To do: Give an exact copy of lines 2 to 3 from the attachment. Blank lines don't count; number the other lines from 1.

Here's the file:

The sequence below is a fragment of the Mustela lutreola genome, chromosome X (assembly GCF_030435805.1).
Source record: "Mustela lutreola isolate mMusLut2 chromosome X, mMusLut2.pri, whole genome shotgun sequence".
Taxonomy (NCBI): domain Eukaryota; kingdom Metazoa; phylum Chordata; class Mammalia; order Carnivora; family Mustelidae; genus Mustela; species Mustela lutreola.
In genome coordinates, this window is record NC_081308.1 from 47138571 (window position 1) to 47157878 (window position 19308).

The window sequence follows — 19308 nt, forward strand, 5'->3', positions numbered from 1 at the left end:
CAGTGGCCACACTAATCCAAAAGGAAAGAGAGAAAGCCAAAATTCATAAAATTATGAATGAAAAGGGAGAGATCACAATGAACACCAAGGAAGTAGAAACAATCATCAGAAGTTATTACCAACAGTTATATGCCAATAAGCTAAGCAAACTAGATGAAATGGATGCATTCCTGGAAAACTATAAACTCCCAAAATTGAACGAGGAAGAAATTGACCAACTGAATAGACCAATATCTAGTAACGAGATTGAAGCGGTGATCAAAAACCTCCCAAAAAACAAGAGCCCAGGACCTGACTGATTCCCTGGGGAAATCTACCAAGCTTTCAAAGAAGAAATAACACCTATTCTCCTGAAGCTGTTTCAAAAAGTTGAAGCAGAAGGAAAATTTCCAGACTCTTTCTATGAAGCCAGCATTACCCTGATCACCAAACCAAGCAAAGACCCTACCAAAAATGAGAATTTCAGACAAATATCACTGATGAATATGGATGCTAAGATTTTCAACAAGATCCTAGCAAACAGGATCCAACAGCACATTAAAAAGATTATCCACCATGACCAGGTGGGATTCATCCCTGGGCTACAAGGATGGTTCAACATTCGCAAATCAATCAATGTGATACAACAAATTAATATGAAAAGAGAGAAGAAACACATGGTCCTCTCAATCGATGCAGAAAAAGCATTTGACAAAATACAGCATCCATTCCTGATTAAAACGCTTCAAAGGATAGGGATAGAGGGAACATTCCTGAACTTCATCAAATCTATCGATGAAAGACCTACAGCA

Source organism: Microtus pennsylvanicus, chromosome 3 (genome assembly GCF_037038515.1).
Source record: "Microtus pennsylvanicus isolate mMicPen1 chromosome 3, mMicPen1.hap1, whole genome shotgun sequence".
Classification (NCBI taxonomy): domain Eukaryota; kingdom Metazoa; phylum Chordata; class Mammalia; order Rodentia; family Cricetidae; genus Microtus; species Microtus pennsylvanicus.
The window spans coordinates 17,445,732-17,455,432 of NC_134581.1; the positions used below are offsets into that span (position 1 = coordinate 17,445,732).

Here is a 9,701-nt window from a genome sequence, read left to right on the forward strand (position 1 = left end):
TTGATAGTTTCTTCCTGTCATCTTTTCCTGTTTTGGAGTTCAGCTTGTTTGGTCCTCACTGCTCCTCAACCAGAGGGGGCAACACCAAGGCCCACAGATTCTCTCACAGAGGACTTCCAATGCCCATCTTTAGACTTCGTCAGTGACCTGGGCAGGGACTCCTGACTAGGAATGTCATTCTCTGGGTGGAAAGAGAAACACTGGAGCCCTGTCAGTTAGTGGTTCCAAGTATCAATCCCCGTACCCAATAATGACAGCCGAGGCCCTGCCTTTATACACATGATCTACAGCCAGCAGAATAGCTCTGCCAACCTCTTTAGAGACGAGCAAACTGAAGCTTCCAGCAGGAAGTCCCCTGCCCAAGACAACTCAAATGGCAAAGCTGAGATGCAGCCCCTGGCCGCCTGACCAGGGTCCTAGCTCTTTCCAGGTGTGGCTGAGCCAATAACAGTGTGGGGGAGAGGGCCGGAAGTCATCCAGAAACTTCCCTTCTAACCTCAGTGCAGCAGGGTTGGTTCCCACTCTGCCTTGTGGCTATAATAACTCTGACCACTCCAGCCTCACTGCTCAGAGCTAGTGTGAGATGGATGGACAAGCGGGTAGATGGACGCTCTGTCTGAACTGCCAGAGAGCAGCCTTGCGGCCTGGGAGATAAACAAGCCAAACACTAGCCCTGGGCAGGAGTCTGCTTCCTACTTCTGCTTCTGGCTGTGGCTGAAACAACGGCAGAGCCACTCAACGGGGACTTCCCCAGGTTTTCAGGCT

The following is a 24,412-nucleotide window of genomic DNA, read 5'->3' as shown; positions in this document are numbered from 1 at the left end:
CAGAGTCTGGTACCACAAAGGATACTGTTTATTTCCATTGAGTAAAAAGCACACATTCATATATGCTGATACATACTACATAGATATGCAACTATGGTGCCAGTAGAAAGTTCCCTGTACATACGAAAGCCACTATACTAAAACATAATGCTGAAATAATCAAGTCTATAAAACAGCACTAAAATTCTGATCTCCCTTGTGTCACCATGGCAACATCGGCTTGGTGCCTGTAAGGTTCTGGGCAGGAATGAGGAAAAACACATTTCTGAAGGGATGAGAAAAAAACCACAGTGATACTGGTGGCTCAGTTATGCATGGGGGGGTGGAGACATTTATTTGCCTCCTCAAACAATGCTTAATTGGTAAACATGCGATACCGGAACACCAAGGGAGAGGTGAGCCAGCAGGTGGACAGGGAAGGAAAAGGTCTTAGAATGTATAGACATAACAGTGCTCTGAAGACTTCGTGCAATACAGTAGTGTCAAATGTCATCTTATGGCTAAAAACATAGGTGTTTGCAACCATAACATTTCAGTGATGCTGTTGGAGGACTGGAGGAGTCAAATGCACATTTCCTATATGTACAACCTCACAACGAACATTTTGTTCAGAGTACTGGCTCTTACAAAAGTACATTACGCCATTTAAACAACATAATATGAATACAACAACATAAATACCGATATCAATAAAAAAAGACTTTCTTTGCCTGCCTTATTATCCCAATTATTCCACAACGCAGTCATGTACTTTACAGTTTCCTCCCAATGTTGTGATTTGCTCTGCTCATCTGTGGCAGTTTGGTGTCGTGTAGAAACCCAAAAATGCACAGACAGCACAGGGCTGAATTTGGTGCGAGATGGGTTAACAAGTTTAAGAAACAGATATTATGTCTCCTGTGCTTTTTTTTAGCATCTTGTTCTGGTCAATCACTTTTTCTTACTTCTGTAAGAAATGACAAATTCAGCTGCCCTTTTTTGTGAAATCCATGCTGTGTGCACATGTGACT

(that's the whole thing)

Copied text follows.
Source record: "Mustela lutreola isolate mMusLut2 chromosome X, mMusLut2.pri, whole genome shotgun sequence".
Taxonomy (NCBI): domain Eukaryota; kingdom Metazoa; phylum Chordata; class Mammalia; order Carnivora; family Mustelidae; genus Mustela; species Mustela lutreola.